Friday, October 22, 2010

40 Days, and a note to Kay

Dear Congresswoman Kay Granger:

I am a voter who lives in your district here in Texas. Most of the time I tend to vote for Republican candidates. However, though you are a Republican, I have never voted for you, and I never will.

You see, Congresswoman Granger, you are pro-abortion. I know, you call it pro-"choice," but by "choice" you mean "a woman's choice to pay someone to kill the developing human being in her womb." It's no wonder that you leave the "...to pay someone to kill her baby..." part off of the phrase "pro-choice;" the choice you're talking about is an ugly, ugly thing.

And while you claim to be a "moderate" on the question of killing unborn human beings, you are actually listed as one of the "stars" of the pro-choice organization The WISH List, an organization which exists to help elect pro-choice-(to-kill-unborn-humans) women to the House and the Senate. You've benefited from this organization's fundraising efforts and serve on the group's honorary advisory board.

Most of the time I think of America's Congress as being comprised of shallow, power-hungry, easily purchased men and women whose self-interest trumps any other consideration, and whose moral principles have the depth of a stick of butter on the sidewalk on a hot Texas August afternoon. That to this charming character sketch some of you have decided to add contempt for human life and the belief that whole classes of human beings are fair game for slaughter by virtue of their ages, condition of dependence, and for the crime of inconvenient existence can only detract from the already low esteem in which I hold politicians generally.

So, Congresswoman, you don't have my support, or my vote. You've never had it--but you've never missed it, either, as the citizens of this area seem content to keep sending you back to the House year after year. Maybe they're just opportunists who realize that keeping you in Washington keeps you away from Texas; it's the most charitable assumption I can make about them, anyway.

One of these years the local Democratic Party will wise up and run a pro-life Democrat against you. I'll look forward to voting for that candidate.

Sincerely,

Erin Manning

5 comments:

Siarlys Jenkins said...

I don't know if I'd vote for this woman. She might favor repealing the federal minimum wage, the Clean Water Act, the National Environmental Policy Act, and the corporate income tax. I'd gladly vote for a pro-life Democrat who would raise the minimum wage to $10/hour, and endorse a program to build high-speed maglev rail routes all over the United States.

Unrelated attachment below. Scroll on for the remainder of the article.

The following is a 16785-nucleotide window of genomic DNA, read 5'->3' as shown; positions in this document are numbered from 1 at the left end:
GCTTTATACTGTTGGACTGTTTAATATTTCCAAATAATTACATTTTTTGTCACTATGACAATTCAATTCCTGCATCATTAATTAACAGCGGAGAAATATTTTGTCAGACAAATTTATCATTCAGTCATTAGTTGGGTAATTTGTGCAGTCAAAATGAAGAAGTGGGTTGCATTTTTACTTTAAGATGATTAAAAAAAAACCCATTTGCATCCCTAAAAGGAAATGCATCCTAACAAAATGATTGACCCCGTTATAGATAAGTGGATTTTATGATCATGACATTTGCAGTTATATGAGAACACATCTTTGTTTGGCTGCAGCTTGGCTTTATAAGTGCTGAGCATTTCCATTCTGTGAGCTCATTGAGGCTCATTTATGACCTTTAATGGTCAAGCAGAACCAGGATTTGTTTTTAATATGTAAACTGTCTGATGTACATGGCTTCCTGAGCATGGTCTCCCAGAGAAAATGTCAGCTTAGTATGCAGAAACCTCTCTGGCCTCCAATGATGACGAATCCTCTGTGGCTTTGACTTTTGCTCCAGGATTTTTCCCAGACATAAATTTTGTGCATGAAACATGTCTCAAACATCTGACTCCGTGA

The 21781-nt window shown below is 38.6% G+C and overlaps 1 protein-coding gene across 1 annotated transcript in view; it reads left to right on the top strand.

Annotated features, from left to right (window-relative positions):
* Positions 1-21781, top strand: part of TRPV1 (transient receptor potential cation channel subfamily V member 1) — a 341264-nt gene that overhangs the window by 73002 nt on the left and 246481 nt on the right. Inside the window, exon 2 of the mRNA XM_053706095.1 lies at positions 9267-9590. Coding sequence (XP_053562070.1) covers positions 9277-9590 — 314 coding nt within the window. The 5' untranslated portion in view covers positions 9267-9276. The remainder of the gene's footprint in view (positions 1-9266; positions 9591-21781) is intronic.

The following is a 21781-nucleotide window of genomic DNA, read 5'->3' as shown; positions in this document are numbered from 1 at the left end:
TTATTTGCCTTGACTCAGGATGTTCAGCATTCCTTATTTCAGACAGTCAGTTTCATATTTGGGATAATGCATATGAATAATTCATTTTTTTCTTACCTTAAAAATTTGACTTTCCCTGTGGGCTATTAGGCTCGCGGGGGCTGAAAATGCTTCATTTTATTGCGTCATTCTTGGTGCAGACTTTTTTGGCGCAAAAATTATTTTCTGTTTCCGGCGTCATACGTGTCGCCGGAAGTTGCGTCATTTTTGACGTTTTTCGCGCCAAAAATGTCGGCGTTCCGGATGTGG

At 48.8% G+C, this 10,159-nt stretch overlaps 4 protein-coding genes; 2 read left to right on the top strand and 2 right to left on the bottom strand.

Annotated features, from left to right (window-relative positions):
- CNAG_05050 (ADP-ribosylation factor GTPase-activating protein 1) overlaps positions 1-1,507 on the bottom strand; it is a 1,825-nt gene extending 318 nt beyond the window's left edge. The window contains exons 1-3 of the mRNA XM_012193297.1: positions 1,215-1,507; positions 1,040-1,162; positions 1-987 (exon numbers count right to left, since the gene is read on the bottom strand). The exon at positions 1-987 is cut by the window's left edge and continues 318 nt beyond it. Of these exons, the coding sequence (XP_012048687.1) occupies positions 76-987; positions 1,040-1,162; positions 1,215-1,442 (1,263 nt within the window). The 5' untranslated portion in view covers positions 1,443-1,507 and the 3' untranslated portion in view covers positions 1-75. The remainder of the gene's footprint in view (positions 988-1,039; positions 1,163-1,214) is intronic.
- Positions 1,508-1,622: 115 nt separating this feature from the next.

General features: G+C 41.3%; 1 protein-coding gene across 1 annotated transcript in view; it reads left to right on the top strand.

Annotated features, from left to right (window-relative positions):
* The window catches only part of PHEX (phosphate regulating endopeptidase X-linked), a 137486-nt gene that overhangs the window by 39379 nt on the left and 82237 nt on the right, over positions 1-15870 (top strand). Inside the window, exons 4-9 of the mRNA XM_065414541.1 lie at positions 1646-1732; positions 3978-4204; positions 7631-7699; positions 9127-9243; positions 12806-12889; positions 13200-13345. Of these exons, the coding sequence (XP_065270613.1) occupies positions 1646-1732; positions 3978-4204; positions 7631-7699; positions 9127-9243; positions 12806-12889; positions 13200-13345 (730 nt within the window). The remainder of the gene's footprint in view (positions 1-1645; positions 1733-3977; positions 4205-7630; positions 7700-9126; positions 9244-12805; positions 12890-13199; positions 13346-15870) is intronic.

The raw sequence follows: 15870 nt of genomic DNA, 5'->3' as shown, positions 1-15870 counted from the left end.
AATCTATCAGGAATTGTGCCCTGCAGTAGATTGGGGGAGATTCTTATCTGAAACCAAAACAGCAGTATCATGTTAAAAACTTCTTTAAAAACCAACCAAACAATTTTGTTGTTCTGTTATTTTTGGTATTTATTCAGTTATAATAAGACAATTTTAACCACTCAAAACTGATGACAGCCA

Red Cardigan said...

Siarlys, are you a fellow maglev train enthusiast? I love those things, and wish we had passenger rail routes with maglev trains!

:)

Siarlys Jenkins said...

Now if you were in Wisconsin, would you vote for a pro-life candidate for governor who thinks building high-speed rail is a waste of taxpayer money, or a pro-choice Roman Catholic candidate who supports high speed rail?

Admittedly, the line in question is NOT maglev, and I think that is wrong. President Obama seems determined to stick his toe in the water, rather than making an all-out commitment to a maglev network. Yes, I'd like to see those all over the country. When a line is built from Green Bay to San Antonio, perhaps we can take turns meeting each other for lunch at one end or the other.

Red Cardigan said...

Siarlys, I'd vote for the pro-life candidate, and hope to change his/her mind about the trains.

It's a lot easier to do that, than to vote for a pro-train candidate who thinks that babies are disposable medical waste.

Siarlys Jenkins said...

Fair enough. It wasn't much of an introduction, but it continued the thread of the previous discussion.

Now, if we could put all the unemployed people and welfare recipients in the country to work in apprenticeship programs building maglev rail, with appropriate limitations on work hours so parents still have time to bond with their children, and pay standard apprenticeship wages after an initial training period, then journeymen wages as appropriate to skill and experience, it would cost a lot of money, but we'd be killing to birds with one stone, AND I bet the number of women having abortions would go down sharply, as well as the number of women casually getting pregnant who really aren't able to do right by their children.

Then we can retrain all the social workers who would become superfluous to lay track.